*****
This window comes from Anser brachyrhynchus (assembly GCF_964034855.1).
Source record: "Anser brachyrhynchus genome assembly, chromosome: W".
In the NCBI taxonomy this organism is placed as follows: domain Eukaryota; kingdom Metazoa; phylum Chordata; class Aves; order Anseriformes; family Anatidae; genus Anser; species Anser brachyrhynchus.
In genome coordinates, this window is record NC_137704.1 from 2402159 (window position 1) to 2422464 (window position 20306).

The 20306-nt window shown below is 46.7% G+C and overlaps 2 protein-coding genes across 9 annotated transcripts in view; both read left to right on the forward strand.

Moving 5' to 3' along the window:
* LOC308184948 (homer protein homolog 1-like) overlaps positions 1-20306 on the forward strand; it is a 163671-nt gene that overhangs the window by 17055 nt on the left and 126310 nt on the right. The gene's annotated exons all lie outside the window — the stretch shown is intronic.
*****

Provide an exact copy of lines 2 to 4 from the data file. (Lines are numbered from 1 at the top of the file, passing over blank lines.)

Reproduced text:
Source record: "Anser brachyrhynchus genome assembly, chromosome: W".
In the NCBI taxonomy this organism is placed as follows: domain Eukaryota; kingdom Metazoa; phylum Chordata; class Aves; order Anseriformes; family Anatidae; genus Anser; species Anser brachyrhynchus.
In genome coordinates, this window is record NC_137704.1 from 2402159 (window position 1) to 2422464 (window position 20306).